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Commencement 2010

Kennedy for President

By The Crimson Staff

Tuesday the American electorats will go to the polls for what may be the most crucial Presidential election of this century. The next President faces an immense load of unsolved international and domestic problems, and upon the way be handles these problems rest the future of this country as a free society and the future of the world as a free and peaceful planet. Because, unlike his opponent, he has demonstrated an understanding of the challenges and dangers of the Sixties; because, unlike his opponent, he has emphasized the courage and sacrifice necessary to meet those challenges; and because, unlike his opponent, he has given promise of initiative and constructive action, the CRIMSON strongly endorses Senator John F. Kennedy for President of the United States.

Those who say that this election affords little real choice are making a grave mistake. The choice is a real and important one, and for those who find much to disturb them both home and abroad, it is an obvious one.

The choice is, as Senator Kennedy has said, between two philosophies of government, if non-government can be called a philosophy. The Republicans offer a government that speaks only when spoken to; whose method of operation is that of reaction to stimuli; whose policy toward strangers is to set up a Neighborhood Protection Association; whose policy toward enemies is to slap and howl when stung and to exchange insult for insult; whose policy at home is to throw the dogs a crumb when their barking becomes too loud. The Democrats, on the other hand, offer the promise of systematic programs to meet the needs that eight years of non-government have neglected.

In foreign policy, there is a need for something more than reaction to Soviet stimuli, more than an American slap for every Russian slap, and more than ineffective crash programs when the State Department finally sees trouble coming in an underdeveloped country. The new President must offer substantive policy rather than the swift rebuttal, a constant flow of economic aid rather than swift bursts when an irresponsible leader starts veering to the Left.

Diplomatic Adjustment

The new President must, as W. W. Rostow has said, learn to view the Russians both as rivals and as fellow citizens of the planet; he must enter arms control negotiations not already convinced of their futility, but rather convinced of their necessity. He must see the United Nations not as a world debating society, but as a useful instrument for resolution of conflict. He must realize, and make the American people accept, the fact that the leaders of new nations can in good conscience find little profit in military alliance on either side of the cold war; he must not view neutralist flirtation with the Soviets as the first step to satellite status.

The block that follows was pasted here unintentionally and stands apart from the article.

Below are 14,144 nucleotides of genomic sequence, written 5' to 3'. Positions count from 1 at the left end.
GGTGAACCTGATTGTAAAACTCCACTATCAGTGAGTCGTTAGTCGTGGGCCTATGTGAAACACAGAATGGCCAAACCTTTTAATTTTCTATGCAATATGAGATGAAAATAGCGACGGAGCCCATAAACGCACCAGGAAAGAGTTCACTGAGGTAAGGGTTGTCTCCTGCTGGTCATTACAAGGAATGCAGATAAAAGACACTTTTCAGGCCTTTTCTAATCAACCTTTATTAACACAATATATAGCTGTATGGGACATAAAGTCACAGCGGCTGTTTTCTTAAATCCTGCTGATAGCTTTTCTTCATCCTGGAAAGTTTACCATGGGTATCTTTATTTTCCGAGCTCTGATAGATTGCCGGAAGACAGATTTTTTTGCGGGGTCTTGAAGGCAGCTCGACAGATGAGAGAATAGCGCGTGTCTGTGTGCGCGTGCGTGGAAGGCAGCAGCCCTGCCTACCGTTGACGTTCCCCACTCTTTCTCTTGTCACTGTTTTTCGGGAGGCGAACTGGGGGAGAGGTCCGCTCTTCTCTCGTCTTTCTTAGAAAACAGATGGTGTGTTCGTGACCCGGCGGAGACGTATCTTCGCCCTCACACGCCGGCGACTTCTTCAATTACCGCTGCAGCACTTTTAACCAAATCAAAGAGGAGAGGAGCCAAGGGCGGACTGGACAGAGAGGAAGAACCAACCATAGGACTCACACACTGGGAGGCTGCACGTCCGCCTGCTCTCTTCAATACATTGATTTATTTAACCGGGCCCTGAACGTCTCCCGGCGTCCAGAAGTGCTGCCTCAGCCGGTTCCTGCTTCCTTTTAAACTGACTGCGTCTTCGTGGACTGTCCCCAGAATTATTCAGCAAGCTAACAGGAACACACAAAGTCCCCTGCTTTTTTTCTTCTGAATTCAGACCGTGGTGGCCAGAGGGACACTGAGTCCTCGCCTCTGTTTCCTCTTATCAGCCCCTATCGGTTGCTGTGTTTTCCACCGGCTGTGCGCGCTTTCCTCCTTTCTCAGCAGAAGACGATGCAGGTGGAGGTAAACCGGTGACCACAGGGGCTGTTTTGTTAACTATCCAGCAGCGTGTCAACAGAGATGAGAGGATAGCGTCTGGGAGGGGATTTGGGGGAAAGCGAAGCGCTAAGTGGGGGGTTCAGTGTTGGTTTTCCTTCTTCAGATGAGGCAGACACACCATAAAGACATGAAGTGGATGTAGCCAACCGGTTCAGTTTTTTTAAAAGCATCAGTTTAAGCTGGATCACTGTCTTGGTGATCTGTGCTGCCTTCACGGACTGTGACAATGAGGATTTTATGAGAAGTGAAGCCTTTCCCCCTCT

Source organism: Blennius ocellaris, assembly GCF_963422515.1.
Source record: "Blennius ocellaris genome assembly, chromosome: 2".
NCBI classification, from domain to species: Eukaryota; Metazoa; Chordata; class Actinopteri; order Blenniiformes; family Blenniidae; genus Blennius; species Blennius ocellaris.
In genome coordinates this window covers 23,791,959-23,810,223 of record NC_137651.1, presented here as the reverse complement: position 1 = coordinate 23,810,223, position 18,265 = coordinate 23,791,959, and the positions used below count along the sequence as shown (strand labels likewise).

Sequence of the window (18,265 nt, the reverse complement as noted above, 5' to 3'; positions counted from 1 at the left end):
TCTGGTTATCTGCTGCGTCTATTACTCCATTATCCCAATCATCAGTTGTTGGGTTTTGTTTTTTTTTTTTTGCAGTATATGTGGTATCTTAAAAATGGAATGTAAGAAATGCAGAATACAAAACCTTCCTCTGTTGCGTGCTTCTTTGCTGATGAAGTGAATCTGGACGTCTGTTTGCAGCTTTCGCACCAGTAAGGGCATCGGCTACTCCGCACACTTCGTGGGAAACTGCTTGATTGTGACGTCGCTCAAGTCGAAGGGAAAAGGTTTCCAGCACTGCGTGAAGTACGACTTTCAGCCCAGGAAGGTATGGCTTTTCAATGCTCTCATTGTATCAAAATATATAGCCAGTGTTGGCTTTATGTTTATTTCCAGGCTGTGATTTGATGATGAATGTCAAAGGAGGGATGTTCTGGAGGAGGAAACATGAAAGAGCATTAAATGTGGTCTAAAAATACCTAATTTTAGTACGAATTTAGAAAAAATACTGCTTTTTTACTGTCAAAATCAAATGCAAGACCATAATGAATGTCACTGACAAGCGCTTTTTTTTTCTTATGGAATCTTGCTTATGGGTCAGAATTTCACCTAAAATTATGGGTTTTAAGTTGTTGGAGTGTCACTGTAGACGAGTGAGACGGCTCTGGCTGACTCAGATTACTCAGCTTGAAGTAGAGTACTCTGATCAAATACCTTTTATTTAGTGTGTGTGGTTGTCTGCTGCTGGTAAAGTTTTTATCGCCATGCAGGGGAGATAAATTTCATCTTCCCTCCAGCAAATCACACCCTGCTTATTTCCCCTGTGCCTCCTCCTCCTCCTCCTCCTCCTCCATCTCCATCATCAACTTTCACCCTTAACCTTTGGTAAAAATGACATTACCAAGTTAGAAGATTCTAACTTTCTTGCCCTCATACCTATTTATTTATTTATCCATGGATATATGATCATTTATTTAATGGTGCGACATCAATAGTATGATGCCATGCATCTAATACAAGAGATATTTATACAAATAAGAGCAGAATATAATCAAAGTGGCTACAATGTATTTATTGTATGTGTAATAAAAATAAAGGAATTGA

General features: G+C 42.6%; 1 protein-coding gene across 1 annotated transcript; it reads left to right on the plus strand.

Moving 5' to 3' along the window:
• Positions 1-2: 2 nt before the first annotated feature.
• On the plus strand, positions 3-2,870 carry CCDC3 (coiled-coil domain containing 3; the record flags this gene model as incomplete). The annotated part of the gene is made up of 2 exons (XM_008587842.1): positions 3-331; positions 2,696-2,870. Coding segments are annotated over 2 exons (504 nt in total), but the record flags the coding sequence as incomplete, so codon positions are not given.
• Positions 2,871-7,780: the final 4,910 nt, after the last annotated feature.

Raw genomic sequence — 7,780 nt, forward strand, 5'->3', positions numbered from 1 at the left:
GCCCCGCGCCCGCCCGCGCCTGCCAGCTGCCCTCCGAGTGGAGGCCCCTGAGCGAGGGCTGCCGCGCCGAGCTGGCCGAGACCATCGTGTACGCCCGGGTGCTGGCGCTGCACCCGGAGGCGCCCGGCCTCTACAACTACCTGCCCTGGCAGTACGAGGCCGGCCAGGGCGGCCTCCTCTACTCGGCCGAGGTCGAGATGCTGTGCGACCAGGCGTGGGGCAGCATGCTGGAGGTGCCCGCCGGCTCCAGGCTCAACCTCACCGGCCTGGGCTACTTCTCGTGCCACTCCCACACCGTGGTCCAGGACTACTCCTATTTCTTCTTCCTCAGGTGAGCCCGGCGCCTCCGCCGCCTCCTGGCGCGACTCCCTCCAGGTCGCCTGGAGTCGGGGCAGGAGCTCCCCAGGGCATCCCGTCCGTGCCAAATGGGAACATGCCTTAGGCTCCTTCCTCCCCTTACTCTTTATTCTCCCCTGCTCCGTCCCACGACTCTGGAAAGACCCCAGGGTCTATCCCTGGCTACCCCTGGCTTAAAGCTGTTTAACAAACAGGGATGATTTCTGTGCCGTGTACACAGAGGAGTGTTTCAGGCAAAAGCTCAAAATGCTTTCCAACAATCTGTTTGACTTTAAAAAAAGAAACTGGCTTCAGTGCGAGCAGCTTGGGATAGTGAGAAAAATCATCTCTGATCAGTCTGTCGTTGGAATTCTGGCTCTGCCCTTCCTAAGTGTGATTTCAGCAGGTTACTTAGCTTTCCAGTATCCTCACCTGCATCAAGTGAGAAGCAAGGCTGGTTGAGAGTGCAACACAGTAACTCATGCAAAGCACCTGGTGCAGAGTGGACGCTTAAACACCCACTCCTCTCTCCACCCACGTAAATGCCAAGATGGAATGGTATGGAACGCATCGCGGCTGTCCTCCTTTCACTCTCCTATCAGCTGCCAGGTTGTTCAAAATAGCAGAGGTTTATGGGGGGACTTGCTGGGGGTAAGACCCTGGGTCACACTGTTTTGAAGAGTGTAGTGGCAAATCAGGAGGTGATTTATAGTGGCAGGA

In short, the new President must make the long over-due adjustment to a world of thermo-nuclear weapons and emerging nations, and must apply American understanding and initiative to the problems of this different world.

Senator Kennedy and the men around him, through their platform and their public utterances, give hope--in fact, reasonable expectation--that these adjustments can be made that the United States can have a foreign policy other than shouting "Black!" when the Soviets shout "White!", that diplomatic initiative can be recaptured in Asia, Africa, and Latin America. Mr. Nixon by contrast, can offer nothing but limp defenses of Eisenhower mistakes, extravagant postures ("We shall not yield an inch of the area of freedom") and misleading claims ("There were eleven dictators in Latin America when we came in; now there are only three. . . . I call that progress.").

The saddest event of the Eisenhower years has been the decline of the America of Point Four, Korea and the Marshall Plan, into the vague, insubstantial good will of a traveling man from the White House. The time has come to put meaning back into that good will, and substance into the idea of an "area of freedom." Senator Kennedy has the understanding and intelligence to do just this, to meet the challenge of Soviet efforts and pressing world problems with genuine programs based on this country's real stake in the peace and stability of the world.

Domestic Weaknesses